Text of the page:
Population determinants of serum lycopene concentrations in the united states: data from the third national health and nutrition examination survey, 1988-1994.
Sommaire de l'article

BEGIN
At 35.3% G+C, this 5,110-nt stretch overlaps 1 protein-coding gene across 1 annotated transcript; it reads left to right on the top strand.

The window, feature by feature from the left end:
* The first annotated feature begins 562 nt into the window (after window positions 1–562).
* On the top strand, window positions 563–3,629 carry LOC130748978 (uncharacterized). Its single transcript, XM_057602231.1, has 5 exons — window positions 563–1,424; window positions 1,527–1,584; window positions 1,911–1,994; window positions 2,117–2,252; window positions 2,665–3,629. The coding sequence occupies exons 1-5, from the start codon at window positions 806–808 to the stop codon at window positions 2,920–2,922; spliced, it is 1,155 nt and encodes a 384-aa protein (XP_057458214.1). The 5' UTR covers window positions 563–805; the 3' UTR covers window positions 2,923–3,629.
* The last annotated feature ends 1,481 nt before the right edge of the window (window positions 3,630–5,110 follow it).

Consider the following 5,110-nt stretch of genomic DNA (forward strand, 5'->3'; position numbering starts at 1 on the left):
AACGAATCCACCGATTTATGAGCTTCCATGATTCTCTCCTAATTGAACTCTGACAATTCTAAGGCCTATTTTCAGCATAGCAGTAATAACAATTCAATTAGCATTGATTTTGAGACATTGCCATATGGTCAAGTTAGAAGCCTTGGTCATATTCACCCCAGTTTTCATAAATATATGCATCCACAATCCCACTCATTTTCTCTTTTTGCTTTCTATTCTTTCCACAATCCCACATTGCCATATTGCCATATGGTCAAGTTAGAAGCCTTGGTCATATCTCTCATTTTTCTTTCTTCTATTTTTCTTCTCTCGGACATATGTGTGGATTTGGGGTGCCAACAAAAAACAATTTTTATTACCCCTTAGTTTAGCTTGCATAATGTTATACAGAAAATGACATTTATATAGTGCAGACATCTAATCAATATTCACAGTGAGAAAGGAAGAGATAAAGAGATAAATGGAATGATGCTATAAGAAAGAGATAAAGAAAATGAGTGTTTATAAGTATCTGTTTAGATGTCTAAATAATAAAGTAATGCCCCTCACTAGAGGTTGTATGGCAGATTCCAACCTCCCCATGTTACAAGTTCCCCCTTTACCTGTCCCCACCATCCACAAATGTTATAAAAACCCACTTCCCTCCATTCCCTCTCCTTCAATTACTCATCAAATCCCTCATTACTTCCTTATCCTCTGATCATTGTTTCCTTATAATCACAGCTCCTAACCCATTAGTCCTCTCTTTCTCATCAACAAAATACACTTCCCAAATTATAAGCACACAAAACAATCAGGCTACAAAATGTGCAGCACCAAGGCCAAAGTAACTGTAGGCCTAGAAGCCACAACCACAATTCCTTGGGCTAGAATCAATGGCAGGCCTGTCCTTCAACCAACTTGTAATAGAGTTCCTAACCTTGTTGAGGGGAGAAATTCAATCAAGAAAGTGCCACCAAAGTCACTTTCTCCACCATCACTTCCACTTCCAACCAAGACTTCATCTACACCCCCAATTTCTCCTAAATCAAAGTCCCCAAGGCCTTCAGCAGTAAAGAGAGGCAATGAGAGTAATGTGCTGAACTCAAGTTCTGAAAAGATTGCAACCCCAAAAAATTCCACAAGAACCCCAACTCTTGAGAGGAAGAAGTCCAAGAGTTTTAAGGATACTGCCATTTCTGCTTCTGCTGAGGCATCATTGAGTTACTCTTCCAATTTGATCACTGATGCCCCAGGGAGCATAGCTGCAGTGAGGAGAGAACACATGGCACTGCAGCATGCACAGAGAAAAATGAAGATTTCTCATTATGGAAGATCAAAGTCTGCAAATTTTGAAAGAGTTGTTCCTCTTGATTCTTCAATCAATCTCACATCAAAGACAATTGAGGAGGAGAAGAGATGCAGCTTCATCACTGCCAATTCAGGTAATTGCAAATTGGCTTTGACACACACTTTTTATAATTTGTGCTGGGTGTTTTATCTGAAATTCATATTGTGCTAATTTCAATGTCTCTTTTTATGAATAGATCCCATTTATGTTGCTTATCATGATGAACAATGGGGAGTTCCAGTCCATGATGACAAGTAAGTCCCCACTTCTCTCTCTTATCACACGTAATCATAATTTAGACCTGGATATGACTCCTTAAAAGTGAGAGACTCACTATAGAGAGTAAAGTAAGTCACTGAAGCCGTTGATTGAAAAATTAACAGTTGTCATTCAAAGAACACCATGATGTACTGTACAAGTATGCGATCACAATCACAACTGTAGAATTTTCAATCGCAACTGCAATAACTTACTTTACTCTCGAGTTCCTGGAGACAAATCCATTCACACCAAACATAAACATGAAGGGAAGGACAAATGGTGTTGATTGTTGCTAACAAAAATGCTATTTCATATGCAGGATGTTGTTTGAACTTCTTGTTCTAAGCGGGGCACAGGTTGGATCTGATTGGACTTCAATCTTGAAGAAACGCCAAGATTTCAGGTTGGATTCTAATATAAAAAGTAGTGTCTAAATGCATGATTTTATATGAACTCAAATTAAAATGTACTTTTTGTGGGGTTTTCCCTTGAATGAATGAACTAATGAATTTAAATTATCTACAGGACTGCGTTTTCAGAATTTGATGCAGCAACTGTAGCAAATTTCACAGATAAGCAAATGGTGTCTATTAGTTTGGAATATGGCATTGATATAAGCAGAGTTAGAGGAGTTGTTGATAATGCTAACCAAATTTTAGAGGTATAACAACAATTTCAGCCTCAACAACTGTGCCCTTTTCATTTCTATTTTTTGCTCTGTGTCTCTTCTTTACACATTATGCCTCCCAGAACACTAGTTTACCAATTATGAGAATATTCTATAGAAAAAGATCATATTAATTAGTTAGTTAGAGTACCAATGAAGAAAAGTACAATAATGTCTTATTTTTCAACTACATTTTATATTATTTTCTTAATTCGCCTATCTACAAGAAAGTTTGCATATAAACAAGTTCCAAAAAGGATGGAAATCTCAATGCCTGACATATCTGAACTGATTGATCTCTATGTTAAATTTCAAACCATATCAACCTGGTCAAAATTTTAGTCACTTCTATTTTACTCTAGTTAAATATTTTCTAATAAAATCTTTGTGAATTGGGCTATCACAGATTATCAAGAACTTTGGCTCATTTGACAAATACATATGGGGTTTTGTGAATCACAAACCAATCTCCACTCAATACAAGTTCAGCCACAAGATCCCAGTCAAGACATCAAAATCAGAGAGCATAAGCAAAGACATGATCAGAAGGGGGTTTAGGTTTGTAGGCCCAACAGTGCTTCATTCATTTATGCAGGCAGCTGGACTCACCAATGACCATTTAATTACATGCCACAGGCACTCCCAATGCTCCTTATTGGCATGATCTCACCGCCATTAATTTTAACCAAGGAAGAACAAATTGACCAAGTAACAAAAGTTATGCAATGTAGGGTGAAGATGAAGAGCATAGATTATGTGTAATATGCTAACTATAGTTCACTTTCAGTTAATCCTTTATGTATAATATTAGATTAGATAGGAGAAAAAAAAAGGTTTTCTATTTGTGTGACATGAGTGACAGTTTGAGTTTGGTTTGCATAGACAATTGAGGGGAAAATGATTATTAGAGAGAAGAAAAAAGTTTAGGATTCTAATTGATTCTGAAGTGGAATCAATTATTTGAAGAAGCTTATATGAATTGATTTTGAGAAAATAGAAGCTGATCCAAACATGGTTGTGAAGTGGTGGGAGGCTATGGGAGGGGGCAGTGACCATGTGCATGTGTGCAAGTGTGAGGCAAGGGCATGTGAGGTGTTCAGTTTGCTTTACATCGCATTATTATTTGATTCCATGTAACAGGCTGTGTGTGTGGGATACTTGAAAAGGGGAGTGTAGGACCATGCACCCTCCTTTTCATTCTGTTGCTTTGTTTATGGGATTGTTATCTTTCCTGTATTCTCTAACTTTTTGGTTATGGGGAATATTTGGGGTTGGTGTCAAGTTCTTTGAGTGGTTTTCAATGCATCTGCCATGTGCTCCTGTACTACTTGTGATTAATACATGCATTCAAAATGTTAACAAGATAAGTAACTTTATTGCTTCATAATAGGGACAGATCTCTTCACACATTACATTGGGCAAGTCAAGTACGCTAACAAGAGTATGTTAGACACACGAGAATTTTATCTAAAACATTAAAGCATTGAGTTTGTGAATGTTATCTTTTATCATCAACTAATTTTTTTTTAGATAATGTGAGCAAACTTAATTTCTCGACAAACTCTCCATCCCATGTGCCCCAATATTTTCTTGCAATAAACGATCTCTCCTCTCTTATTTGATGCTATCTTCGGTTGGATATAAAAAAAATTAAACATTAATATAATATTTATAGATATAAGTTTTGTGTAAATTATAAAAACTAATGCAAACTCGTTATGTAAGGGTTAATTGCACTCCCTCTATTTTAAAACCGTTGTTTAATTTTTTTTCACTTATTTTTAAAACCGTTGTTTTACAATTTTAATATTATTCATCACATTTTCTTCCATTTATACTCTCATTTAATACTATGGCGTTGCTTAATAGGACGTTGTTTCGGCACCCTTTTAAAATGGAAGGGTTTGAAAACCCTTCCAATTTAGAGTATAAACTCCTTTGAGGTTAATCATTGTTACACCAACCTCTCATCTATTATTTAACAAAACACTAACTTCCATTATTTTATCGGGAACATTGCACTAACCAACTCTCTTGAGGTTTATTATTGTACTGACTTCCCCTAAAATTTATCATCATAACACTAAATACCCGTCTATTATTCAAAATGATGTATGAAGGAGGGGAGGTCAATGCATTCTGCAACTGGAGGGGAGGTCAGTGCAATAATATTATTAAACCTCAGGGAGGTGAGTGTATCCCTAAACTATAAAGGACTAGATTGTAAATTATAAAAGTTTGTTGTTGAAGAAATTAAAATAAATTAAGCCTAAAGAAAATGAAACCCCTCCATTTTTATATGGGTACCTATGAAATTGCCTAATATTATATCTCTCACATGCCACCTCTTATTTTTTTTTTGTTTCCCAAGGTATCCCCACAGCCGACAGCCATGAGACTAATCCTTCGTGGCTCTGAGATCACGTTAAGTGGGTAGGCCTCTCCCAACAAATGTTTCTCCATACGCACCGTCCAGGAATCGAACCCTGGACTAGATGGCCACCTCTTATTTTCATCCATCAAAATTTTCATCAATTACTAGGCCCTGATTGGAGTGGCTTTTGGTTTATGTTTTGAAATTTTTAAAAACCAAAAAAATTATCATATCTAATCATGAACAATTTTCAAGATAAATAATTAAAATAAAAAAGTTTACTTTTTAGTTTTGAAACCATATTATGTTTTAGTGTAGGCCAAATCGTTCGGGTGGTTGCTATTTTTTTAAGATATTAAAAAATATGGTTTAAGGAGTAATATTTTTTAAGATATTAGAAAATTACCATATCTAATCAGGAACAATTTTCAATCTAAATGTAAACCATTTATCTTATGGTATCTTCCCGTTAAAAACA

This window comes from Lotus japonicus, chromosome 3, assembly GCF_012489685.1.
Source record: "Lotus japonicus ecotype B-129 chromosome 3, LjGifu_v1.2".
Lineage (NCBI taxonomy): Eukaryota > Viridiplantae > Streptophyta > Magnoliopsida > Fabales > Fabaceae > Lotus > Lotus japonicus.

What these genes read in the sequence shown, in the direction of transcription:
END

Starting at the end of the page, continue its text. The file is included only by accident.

Serum lycopene is inversely related to the risk for cancer and cardiovascular diseases. We used data from the Third National Health and Nutrition Examination Survey, 1988-1994, to investigate the relation between serum lycopene concentrations and sex, age, geographical location, race-ethnicity, education, alcohol, smoking, BMI, blood pressure, serum total cholesterol and triacylglycerol, and intakes of fat, tomatoes and tomato-based products in 3413 individuals aged 17-90 y. Multivariate adjusted mean lycopene concentrations were 48.3% lower in individuals > or =70 y old than in those 17 to <30 y old (P < 0.0001), 7.6% lower in women than in men (P = 0.0045), 15.1% lower in people living in the South than those in the West (P < 0.0001), 10.3 and 61.0% lower in the 1st quartile than in the 4th quartile for dietary fat intake (P = 0.0173) and serum cholesterol (P or =31 times/mo (P = 0.0085), 13.5% lower in pizza noneaters than those who ate pizza > or =16 times/mo (P = 0.0016), and 20.6% lower in pasta noneaters than those who ate pasta (with tomato sauce) > or =16 times/mo (P < 0.0001). Race-ethnicity, alcohol, BMI, blood pressure, and consumption of non-tomato vegetables, and fruits and juices had no association with serum lycopene concentrations. Sex, age, geographical region, socioeconomic status, serum total cholesterol, smoking, and intakes of fat, tomatoes, pizza, and pasta were significant determinants of serum lycopene concentrations in the United States.